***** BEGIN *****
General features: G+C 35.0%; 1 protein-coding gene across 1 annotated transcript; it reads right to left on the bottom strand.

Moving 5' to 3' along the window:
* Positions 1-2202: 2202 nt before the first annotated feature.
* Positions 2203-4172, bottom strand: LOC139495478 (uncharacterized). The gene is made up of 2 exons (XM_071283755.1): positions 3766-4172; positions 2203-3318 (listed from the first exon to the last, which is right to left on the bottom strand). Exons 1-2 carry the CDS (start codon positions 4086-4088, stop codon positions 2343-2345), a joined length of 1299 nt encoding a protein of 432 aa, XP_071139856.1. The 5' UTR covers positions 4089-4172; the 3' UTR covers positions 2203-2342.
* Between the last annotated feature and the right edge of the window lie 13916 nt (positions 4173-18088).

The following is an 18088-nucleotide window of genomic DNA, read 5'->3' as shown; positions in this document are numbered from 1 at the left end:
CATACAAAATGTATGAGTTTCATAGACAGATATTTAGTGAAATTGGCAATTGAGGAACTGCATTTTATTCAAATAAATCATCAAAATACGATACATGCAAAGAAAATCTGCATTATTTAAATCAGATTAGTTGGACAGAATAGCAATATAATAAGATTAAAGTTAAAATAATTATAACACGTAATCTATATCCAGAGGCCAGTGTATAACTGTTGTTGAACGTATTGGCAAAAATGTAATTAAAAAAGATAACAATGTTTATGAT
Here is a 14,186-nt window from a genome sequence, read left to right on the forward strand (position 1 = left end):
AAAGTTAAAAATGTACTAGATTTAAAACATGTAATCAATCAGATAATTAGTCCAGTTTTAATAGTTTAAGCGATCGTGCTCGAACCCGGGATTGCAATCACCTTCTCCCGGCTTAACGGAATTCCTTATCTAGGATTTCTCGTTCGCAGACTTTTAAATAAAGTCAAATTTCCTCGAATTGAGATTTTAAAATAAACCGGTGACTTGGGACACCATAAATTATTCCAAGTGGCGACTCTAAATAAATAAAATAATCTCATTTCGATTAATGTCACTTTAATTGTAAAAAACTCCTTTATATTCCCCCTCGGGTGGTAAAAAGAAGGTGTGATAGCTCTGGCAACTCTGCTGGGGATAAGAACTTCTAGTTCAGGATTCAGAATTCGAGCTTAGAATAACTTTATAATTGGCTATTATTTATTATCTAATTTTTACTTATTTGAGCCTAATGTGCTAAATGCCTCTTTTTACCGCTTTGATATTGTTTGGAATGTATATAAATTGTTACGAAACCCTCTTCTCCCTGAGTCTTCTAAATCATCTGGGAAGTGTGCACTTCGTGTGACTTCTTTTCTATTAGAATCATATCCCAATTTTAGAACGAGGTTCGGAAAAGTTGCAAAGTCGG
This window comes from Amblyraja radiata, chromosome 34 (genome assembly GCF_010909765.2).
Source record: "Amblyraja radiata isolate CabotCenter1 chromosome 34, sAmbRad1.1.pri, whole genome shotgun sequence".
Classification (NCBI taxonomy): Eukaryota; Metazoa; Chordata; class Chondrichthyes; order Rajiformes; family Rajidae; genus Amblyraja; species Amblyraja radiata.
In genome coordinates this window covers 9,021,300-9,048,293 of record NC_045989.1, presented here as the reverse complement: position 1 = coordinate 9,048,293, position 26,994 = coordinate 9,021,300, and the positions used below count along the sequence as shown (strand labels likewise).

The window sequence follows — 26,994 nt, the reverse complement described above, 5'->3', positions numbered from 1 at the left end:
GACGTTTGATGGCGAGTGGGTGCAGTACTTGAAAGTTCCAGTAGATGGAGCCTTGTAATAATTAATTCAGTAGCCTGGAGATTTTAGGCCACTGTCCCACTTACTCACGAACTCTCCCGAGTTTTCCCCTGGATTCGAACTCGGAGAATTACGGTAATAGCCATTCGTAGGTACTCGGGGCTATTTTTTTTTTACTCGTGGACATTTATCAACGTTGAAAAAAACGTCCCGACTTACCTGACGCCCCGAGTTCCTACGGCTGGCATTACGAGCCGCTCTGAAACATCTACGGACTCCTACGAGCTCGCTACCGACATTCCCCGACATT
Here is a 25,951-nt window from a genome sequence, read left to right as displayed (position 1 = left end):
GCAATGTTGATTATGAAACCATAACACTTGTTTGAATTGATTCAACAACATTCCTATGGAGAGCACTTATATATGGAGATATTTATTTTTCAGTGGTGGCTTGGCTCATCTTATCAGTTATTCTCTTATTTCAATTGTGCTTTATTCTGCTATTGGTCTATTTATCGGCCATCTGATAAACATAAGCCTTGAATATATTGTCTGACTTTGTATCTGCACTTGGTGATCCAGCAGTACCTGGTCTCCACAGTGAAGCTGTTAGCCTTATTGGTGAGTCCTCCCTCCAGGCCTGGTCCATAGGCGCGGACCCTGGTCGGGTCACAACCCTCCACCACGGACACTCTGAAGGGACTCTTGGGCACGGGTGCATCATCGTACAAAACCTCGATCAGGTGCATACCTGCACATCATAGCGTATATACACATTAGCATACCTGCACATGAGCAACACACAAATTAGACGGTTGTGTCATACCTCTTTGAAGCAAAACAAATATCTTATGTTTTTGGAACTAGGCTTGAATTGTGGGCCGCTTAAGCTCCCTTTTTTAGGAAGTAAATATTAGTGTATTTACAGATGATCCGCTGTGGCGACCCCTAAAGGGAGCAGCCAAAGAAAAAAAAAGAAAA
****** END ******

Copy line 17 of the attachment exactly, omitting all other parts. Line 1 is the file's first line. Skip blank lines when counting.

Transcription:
GCAATGTTGATTATGAAACCATAACACTTGTTTGAATTGATTCAACAACATTCCTATGGAGAGCACTTATATATGGAGATATTTATTTTTCAGTGGTGGCTTGGCTCATCTTATCAGTTATTCTCTTATTTCAATTGTGCTTTATTCTGCTATTGGTCTATTTATCGGCCATCTGATAAACATAAGCCTTGAATATATTGTCTGACTTTGTATCTGCACTTGGTGATCCAGCAGTACCTGGTCTCCACAGTGAAGCTGTTAGCCTTATTGGTGAGTCCTCCCTCCAGGCCTGGTCCATAGGCGCGGACCCTGGTCGGGTCACAACCCTCCACCACGGACACTCTGAAGGGACTCTTGGGCACGGGTGCATCATCGTACAAAACCTCGATCAGGTGCATACCTGCACATCATAGCGTATATACACATTAGCATACCTGCACATGAGCAACACACAAATTAGACGGTTGTGTCATACCTCTTTGAAGCAAAACAAATATCTTATGTTTTTGGAACTAGGCTTGAATTGTGGGCCGCTTAAGCTCCCTTTTTTAGGAAGTAAATATTAGTGTATTTACAGATGATCCGCTGTGGCGACCCCTAAAGGGAGCAGCCAAAGAAAAAAAAAGAAAA